NARRATOR: So let me get this straight. The same person who would pay $100 to GET clean air would need $300 to give it up…
DR. SANTOSH ANAGOL: That’s a problem because then which of those numbers should we use to figure out how much we as a society should spend on creating an environment with clean air? And this, of course, is relevant not just for public goods like clean air, but also if a firm is thinking about trying to sell a new product and they want to figure out, well, how much are people willing to pay for this product. It would depend on how you ask them.]
NARRATOR: So it’s not just coffee cups. It’s clean air, it’s new products. It’s that pet project you keep investing in at work, when you should be letting it go. It’s those famously bad trades sports teams make because they prize one of their players just a little too much. And Dr. Anagol’s research shows: this can cost us cold, hard cash.
NARRATOR (TO DR. ANAGOL): What is an IPO lottery?
DR. SANTOSH ANAGOL: It’s kind of a unique regulatory structure where basically when there’s excess demand for IPO shares – the firm is required to run lotteries where it’s randomly chosen which of the applicants actually get the shares.
NARRATOR: Because this is completely random, whether you win or lose the lottery should have nothing to do with how you value this stock once it’s traded on the market.
But that’s not what Dr. Anagol found:
DR. SANTOSH ANAGOL: Winners are about 63% more likely to hold the stock than losers. Even if you look at guys who are very experienced in the market who have done lots of IPOs before, they’re still about 40% more likely to hold the stock.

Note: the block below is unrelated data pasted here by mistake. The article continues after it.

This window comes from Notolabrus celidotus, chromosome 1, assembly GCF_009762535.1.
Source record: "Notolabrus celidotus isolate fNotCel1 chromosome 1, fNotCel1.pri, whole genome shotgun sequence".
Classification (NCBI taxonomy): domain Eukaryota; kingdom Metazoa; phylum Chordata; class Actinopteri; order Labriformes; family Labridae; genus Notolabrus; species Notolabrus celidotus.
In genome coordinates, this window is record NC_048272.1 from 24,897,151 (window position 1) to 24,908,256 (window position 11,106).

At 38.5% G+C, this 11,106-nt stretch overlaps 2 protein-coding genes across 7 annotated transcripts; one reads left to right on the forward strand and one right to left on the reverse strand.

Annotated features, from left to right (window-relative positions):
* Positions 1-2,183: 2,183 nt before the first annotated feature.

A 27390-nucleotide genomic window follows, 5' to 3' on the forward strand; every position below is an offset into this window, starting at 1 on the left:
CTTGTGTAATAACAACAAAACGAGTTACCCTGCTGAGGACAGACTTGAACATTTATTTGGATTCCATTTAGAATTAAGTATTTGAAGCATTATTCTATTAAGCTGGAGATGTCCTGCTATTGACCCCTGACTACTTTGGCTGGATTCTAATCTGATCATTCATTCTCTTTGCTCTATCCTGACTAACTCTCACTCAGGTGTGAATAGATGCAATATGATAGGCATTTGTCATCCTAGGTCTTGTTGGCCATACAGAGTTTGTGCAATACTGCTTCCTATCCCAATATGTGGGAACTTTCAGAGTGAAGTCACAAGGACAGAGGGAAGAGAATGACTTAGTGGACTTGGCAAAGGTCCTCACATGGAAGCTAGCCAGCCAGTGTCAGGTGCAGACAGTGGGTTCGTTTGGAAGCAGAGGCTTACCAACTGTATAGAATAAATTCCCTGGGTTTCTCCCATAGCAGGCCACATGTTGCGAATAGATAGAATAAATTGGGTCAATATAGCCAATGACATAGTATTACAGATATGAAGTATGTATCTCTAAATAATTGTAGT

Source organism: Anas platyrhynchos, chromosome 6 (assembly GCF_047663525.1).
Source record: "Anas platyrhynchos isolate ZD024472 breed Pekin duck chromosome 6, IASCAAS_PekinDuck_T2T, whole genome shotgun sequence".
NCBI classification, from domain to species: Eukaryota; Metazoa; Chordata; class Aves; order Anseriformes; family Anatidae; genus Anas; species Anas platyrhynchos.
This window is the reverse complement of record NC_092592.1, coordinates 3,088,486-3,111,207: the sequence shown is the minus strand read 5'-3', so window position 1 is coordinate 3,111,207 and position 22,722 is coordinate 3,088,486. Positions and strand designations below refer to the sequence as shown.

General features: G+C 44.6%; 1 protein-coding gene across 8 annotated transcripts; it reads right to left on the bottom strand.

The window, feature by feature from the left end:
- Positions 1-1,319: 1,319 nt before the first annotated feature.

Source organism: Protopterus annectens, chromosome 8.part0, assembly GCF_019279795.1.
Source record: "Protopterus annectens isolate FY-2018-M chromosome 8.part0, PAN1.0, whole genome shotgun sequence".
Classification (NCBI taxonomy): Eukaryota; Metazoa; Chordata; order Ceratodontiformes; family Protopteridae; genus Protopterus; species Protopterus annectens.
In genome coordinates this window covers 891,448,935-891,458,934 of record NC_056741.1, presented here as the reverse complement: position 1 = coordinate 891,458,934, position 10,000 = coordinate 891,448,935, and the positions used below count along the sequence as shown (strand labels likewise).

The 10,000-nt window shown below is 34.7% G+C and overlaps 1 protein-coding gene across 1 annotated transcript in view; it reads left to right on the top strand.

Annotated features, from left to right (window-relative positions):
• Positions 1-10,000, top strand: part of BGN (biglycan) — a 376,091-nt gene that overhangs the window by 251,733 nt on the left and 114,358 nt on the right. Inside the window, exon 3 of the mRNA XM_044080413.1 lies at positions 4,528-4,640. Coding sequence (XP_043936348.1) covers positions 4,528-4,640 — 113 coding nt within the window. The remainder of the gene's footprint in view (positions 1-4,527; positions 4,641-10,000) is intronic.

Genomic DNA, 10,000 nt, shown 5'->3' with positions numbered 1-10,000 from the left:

NARRATOR: Let me just remind you that this is happening in a setting where the whole point is to accurately assess value! And if you’re thinking ‘well, maybe holding onto the stock is a good idea’ – it wasn’t. Dr. Anagol estimates that endowment costs lottery winners right around 5% of their portfolio values.
DR. SANTOSH ANAGOL: It just seems like these investors never ask themselves, ‘Would I want to buy this stock on my own if I hadn’t been randomly assigned it?’
NARRATOR: So maybe this is something we should be asking ourselves.
Whether we’re talking about simple coffee cups or the broader context of our global markets (or anything in between!) how can we detach ourselves from our decisions?
Here are a few ideas:
First: Know your numbers. Gut instinct might feel right, but relying on actual data – for instance, the market values of the cups, cars, or homes we wish to sell — will always pay off in the long run.
Second, keep decisions in the here and now. If you’re wondering whether to keep a struggling stock, ask yourself “Would I buy it today?”; “Do the reasons for buying it in the first place still hold?”
Finally, take yourself out of the equation. When it comes to hard decisions at work, imagine that you’re advising someone else on what to do. Or crowd-source your decisions: seeing others’ valuations will show you if your numbers are or aren’t adding up.
Knowing that things attached to us acquire an extra glow in our own minds is fine when it’s our grandmother’s watch or a coffee cup that won’t cost us our retirement savings. But in the world of work, it’s time to wake up and smell the coffee and value things for their actual worth — no more and no less.